I agree with Sir Conan Doyle that the goodness of God can be seen in His creation. However, as Andrew Murray says; “Nature speaks of God and His work; but of Himself, His heart, and His thoughts of love toward us as sinners, nature cannot tell. In his deepest misery, man seeks for God-but how often, to all appearance, in vain. But, God be praised, this seeking in vain is not for always. The silence has been broken. God calls man back to fellowship with Himself. God has spoken!” (Murray, 42)
We are not left in ignorance as to how God has spoken. He has spoken to us in His Son (Hebrews 1:1). He has spoken to us in a person and, since seeing Jesus means we have seen the Father (John 14:9) we know that God is Person. We can know Him. We can fellowship with Him. We can have relationship with Him. We can look at what He has made and even attempt to understand how He has made it but all of this is useless unless we look beyond created things and energy and power to the One before it all. That One is love. He loves us so much He gave us this beautiful world to live in and take care of. In the midst of our failure and darkness, He sent His son Jesus Christ to rescue and restore us. Now, He freely pours His Spirit onto and in us so that we live in union with Him.
The Holy Spirit is difficult to understand. Whenever I see Him in scripture He is moving, hovering, vibrating, covering, energizing, and so many other action verbs. He is difficult to describe without using words like “energy” or “power” and, as He is the reticent Person of the Godhead, it can be easy to think of Him in impersonal terms. And yet, in John’s gospel, the Holy Spirit is described in the most personal of terms. He is Helper, Comforter, Teacher, and Guide. Only a Person can be these things.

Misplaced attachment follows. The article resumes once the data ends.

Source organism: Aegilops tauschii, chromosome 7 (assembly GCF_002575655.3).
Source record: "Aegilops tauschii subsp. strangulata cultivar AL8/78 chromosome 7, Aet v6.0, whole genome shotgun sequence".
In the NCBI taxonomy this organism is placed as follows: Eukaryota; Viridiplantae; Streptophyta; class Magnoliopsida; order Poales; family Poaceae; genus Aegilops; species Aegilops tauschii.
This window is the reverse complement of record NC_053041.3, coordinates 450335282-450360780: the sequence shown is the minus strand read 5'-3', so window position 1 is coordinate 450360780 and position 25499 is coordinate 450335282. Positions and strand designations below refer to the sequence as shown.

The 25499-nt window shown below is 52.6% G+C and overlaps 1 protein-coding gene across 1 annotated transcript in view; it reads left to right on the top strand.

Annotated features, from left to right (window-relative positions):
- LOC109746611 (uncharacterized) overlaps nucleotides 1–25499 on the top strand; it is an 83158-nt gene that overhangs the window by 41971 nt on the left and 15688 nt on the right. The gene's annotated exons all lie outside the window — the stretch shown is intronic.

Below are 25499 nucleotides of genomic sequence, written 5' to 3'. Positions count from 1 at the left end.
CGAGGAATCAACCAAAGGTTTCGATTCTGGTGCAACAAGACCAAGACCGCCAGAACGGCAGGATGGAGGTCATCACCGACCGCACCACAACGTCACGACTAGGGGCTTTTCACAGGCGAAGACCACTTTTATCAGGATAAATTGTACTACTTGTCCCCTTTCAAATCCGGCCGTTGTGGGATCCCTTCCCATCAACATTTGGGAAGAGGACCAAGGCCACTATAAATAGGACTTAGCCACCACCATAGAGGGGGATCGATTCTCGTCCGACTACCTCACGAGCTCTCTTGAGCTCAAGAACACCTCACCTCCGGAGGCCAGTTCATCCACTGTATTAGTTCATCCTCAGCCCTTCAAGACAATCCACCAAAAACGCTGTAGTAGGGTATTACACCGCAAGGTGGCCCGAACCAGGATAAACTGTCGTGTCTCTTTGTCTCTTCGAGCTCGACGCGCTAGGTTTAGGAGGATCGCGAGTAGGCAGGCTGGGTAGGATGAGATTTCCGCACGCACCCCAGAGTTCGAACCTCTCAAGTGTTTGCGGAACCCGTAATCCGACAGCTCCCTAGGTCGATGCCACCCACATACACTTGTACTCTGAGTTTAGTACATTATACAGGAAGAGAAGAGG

I believe in a Personal God. I can call Him by name: Jesus. I can know Him as my Father. His Spirit living in me is my very best friend. I live in Union, Fellowship, and Relationship with Him and this is only possible because He is Infinite Person. What He is to me, He is to everyone else. Do not allow this precious life that is yours in Christ Jesus be stolen from you by one who has not seen. This life is the free gift of God. It is difficult to believe that we don’t have to earn it or clean ourselves up first so we are acceptable. The Holy Spirit opens our eyes to this truth, strengthens us, and energizes us so we can receive it.
Who is like our God? Who gives gifts like our God? Our God is an awesome God!
Unless noted otherwise, all Scriptures are quoted from The Holy Bible, New King James Version, Thomas Nelson Publishers, Nashville, Tennessee, 1982
Doyle, Arthur Conan, The Illustrated Sherlock Holmes Treasury, Crown Publishers Inc., 1976
Fincher, Dale & Jonalyn, Coffee Shop Conversations: Making the Most of Spiritual Small Talk, Zondervan, Grand Rapids, Michigan, 2010
Haralick, Robert M., The Inner Meaning of Hebrew Letters, Jason Aronson Inc., Northvale, New Jersey, 1995
Murray, Andrew, Holiest of All: A Commentary on the Book of Hebrews, Whitaker House, New Kensington, Pennsylvania, 1996, 2004
Strong, James, LL.D., S.T.D., The New Strong’s Exhaustive Concordance of the Bible, Thomas Nelson Publishers, Nashville, Tennessee, 1990
Walker, Allen G. The New Koine Greek Textbook, Volumes 1-4, 2014-2017